Thursday, November 21, 2013

There Are Some Really important Lessons That Need To Be Learned From This.

This appeared a little while ago.

EHR workarounds, poor documentation cause deaths at Memphis VA

October 29, 2013 | By Marla Durben Hirsch
The inadequate use of the Memphis VA Medical Center's EHR led to the deaths of at least two patients in its emergency department (ED), according to a new report by the Department of Veteran's Affairs' Office of Inspector General (OIG).
The OIG, which conducted its inspection after receiving a complaint of three patient deaths, found that in one case a nurse had inputted into the EHR the fact that the patient had an allergy to aspirin, but that the physician bypassed the EHR and hand-wrote an order for an anti-inflammatory drug that is contraindicated for aspirin. Had the physician order been inputted into the EHR, pursuant to hospital policy, a drug alert would have automatically been generated.
The patient went into full cardiac and respiratory arrest soon after receiving the drug and died eight days after the family agreed to take him off life support. In another case, incomplete and conflicting EHR progress notes caused a delay in the treatment of a patient's high blood pressure. He was later found unresponsive and died the next day.
Lots more here with a link to the report.
This report really needs careful review. What we seem to be seeing here is people using the technology badly. Seems that at least 2 areas to be addressed are the level of user training and the workflow characteristics of the EHR systems.
More to come I am use as we see electronic records more widely used.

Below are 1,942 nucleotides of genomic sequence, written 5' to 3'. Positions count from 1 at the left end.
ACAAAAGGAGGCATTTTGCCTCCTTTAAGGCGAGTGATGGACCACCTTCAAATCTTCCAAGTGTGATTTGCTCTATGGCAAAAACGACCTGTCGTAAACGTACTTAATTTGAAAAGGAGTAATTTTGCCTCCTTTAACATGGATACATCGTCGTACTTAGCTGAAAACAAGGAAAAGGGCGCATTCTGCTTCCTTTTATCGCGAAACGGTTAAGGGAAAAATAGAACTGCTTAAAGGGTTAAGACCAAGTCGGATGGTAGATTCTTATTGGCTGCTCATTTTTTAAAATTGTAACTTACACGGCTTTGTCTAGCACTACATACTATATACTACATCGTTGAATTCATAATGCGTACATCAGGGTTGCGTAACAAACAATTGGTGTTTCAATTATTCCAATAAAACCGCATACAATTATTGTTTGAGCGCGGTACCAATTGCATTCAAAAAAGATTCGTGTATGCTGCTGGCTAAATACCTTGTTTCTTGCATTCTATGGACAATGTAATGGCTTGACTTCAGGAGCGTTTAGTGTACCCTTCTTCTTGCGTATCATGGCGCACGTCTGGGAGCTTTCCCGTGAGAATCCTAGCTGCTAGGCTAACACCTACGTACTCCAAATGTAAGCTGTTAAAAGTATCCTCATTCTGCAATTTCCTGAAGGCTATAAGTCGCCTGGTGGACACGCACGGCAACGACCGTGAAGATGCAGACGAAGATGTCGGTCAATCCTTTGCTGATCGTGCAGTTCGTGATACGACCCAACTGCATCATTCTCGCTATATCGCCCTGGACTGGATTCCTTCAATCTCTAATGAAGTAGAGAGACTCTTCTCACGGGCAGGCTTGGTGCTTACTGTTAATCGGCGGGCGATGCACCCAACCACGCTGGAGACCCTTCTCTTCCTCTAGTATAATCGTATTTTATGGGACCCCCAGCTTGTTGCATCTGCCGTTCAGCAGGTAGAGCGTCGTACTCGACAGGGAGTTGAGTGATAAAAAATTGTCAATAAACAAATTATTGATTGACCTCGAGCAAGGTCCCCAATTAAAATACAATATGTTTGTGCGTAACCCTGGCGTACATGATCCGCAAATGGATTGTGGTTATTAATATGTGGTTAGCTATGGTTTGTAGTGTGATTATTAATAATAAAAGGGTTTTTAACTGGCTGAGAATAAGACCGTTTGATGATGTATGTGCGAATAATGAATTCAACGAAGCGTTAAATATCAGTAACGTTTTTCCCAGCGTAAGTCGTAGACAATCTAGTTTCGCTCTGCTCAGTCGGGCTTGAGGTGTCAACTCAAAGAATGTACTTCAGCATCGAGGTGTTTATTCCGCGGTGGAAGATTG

1 comment:

InformaticsMD said...

or people using bad technology.

One should not have to work around something that is not in their way.


Definition per Dr. Jon Patrick and me:

Good Health IT ("GHIT") provides a good user experience, enhances cognitive function, puts essential information as effortlessly as possible into the physician’s hands, can be easily, substantively and cost-effectively customized to the needs of medical specialists and subspecialists, keeps eHealth information secure, protects patient privacy and facilitates better practice of medicine and better outcomes.

Bad Health IT ("BHIT") is ill-suited to purpose, hard to use, unreliable, loses data or provides incorrect data, is difficult and/or prohibitively expensive to customize to the needs of different medical specialists and subspecialists, causes cognitive overload, slows rather than facilitates users, lacks appropriate alerts, creates the need for hypervigilance (i.e., towards avoiding IT-related mishaps) that increases stress, is lacking in security, compromises patient privacy or otherwise demonstrates suboptimal design and/or implementation.